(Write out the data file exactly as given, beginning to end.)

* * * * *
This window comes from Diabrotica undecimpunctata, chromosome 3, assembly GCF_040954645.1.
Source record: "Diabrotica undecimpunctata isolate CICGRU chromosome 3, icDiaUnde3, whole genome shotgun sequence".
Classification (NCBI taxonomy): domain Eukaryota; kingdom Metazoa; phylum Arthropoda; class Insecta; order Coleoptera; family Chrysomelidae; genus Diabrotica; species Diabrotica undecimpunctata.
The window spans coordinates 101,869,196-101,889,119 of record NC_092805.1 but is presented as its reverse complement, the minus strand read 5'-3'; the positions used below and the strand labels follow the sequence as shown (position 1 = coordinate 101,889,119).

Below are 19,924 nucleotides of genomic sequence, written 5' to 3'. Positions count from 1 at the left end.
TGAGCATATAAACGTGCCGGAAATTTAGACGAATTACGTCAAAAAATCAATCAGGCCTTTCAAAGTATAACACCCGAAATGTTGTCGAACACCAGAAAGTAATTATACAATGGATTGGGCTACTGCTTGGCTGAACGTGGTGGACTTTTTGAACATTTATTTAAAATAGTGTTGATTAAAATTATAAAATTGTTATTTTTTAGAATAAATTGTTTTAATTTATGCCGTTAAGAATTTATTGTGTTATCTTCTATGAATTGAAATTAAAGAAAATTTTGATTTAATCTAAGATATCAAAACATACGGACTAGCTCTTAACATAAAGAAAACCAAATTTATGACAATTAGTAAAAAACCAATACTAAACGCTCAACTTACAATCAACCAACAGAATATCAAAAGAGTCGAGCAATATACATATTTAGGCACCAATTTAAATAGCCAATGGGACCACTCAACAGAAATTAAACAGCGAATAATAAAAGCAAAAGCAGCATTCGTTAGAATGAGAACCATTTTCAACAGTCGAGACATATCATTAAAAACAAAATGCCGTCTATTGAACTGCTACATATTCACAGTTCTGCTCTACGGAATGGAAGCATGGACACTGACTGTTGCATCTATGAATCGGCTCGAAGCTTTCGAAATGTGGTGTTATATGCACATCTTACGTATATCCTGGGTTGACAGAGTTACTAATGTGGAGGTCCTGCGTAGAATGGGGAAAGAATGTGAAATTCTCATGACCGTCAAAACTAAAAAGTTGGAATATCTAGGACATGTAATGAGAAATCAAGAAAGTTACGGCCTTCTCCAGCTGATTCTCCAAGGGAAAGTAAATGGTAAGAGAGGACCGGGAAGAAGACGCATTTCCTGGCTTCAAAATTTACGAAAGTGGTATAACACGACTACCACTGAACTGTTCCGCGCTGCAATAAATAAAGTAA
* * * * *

This window comes from Diabrotica undecimpunctata, chromosome 3, assembly GCF_040954645.1.
Source record: "Diabrotica undecimpunctata isolate CICGRU chromosome 3, icDiaUnde3, whole genome shotgun sequence".
Classification (NCBI taxonomy): domain Eukaryota; kingdom Metazoa; phylum Arthropoda; class Insecta; order Coleoptera; family Chrysomelidae; genus Diabrotica; species Diabrotica undecimpunctata.
The window spans coordinates 101,869,196-101,889,119 of record NC_092805.1 but is presented as its reverse complement, the minus strand read 5'-3'; the positions used below and the strand labels follow the sequence as shown (position 1 = coordinate 101,889,119).

Below are 19,924 nucleotides of genomic sequence, written 5' to 3'. Positions count from 1 at the left end.
TGAGCATATAAACGTGCCGGAAATTTAGACGAATTACGTCAAAAAATCAATCAGGCCTTTCAAAGTATAACACCCGAAATGTTGTCGAACACCAGAAAGTAATTATACAATGGATTGGGCTACTGCTTGGCTGAACGTGGTGGACTTTTTGAACATTTATTTAAAATAGTGTTGATTAAAATTATAAAATTGTTATTTTTTAGAATAAATTGTTTTAATTTATGCCGTTAAGAATTTATTGTGTTATCTTCTATGAATTGAAATTAAAGAAAATTTTGATTTAATCTAAGATATCAAAACATACGGACTAGCTCTTAACATAAAGAAAACCAAATTTATGACAATTAGTAAAAAACCAATACTAAACGCTCAACTTACAATCAACCAACAGAATATCAAAAGAGTCGAGCAATATACATATTTAGGCACCAATTTAAATAGCCAATGGGACCACTCAACAGAAATTAAACAGCGAATAATAAAAGCAAAAGCAGCATTCGTTAGAATGAGAACCATTTTCAACAGTCGAGACATATCATTAAAAACAAAATGCCGTCTATTGAACTGCTACATATTCACAGTTCTGCTCTACGGAATGGAAGCATGGACACTGACTGTTGCATCTATGAATCGGCTCGAAGCTTTCGAAATGTGGTGTTATATGCACATCTTACGTATATCCTGGGTTGACAGAGTTACTAATGTGGAGGTCCTGCGTAGAATGGGGAAAGAATGTGAAATTCTCATGACCGTCAAAACTAAAAAGTTGGAATATCTAGGACATGTAATGAGAAATCAAGAAAGTTACGGCCTTCTCCAGCTGATTCTCCAAGGGAAAGTAAATGGTAAGAGAGGACCGGGAAGAAGACGCATTTCCTGGCTTCAAAATTTACGAAAGTGGTATAACACGACTACCACTGAACTGTTCCGCGCTGCAATAAATAAAGTAA